Barack Obama’s administration can’t get anything right. Its latest brilliance is the decision to drop $20 million in taxpayer money to buy 11 million pounds of currently stockpiled cheese in an effort to boost dairy prices for American farmers.
Of course, dairy prices were already rebounding, anyway.
Which means there’s probably just a dairy crony in D.C. somewhere with an excellent lobbying team, and they just stole 20 million bucks:
The Department of Agriculture plans to buy $20 million of stockpiled cheese to distribute to food banks and pantries nationwide in an attempt to stem farmer losses after dairy prices plummeted amid a global milk glut earlier this year.
The purchase of about 11 million pounds of cheese, which the USDA reported Tuesday in a statement, comes in addition to $11.2 million in subsidies for dairy producers announced earlier this month. A dairy lobbying group had asked for as much $150 million in cheese purchases.
“We understand that the nation’s dairy producers are experiencing challenges due to market conditions and that food banks continue to see strong demand for assistance,” Agriculture Secretary Tom Vilsack said in the statement.
A combination of plentiful supply and flagging global demand has put farmers on the back foot in recent years. Some American dairy cooperatives had so much milk this spring they were forced to dump tens of millions of pounds.
So what’s the big deal, right? After all, American dairy farmers could use the boost and it’s not like the cheese is going to go to waste.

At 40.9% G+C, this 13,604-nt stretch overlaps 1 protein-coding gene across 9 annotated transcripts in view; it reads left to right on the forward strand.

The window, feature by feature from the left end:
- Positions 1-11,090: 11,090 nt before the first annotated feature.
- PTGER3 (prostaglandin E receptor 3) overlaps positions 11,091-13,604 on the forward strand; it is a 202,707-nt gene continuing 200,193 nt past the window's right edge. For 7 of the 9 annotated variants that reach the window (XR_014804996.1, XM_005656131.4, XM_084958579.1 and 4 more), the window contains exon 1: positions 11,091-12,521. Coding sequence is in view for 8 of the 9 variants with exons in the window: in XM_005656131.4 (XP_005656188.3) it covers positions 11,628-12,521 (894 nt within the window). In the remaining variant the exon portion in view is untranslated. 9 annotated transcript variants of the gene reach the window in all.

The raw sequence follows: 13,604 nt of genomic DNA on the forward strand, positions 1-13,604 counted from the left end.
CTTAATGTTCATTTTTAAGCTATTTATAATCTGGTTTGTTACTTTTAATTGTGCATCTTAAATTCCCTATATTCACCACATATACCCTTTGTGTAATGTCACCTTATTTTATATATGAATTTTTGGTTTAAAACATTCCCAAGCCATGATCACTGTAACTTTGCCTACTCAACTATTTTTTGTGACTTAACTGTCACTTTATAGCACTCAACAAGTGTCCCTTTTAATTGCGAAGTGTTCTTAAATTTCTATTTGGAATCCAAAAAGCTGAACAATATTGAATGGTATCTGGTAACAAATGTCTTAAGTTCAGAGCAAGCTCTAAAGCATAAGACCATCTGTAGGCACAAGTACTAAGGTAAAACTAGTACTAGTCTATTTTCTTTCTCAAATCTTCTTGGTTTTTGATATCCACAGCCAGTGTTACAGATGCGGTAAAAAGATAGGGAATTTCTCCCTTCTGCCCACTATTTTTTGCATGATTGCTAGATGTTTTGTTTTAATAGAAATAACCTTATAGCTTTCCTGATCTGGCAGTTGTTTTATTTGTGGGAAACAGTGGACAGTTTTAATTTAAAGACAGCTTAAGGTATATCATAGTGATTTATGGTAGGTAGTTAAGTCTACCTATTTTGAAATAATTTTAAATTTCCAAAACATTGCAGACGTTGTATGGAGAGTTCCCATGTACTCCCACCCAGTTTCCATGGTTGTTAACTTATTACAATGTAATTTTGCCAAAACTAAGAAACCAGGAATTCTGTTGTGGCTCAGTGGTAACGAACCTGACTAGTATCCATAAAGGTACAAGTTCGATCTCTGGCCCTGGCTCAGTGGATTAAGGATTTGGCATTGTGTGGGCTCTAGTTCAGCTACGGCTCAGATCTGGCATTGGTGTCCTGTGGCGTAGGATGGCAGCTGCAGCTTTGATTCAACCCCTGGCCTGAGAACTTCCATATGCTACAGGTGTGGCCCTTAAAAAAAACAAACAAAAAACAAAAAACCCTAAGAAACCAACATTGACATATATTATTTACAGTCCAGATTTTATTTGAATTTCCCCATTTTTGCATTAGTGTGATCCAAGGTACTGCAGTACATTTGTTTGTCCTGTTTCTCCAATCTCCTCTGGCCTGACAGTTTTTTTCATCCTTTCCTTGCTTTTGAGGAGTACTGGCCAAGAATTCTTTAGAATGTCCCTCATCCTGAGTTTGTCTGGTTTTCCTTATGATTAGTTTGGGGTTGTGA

Well, to start with, dairy farmers were already looking at higher returns:
Yet more recently, producers in some parts of the country have seen premiums on the open market as food manufacturers struggle to purchase enough milk. Declining corn and soybean prices also mean lower feed costs for farmers.
Overall, 2016 dairy margins will shake out close to the five-year average and increase in 2017, encouraging modest expansion within the industry, said Bill Brooks, a Dearborn, Missouri-based dairy economist at INTL FCStone. Futures prices for Class III milk — a category of the commodity used to make cheese — has rebounded 45 percent since hitting at a six-year low in May in Chicago. That’s reduced the need for federal aid, said Marin Bozic, a dairy economist at the University of Minnesota in St. Paul.
We should be thankful it’s only $20 million. The original request was for $150 million.
The Obama administration is taking taxpayer money to boost prices that are already rising.
Our money is being spent to make us pay more. Only a Democrat could think of such brilliance.
The fact that the food will be donated to food banks doesn’t help all that much — as it makes it that much more difficult for average Americans to be able to make their own donations. After all, they’re having to pay more for their own milk and cheese.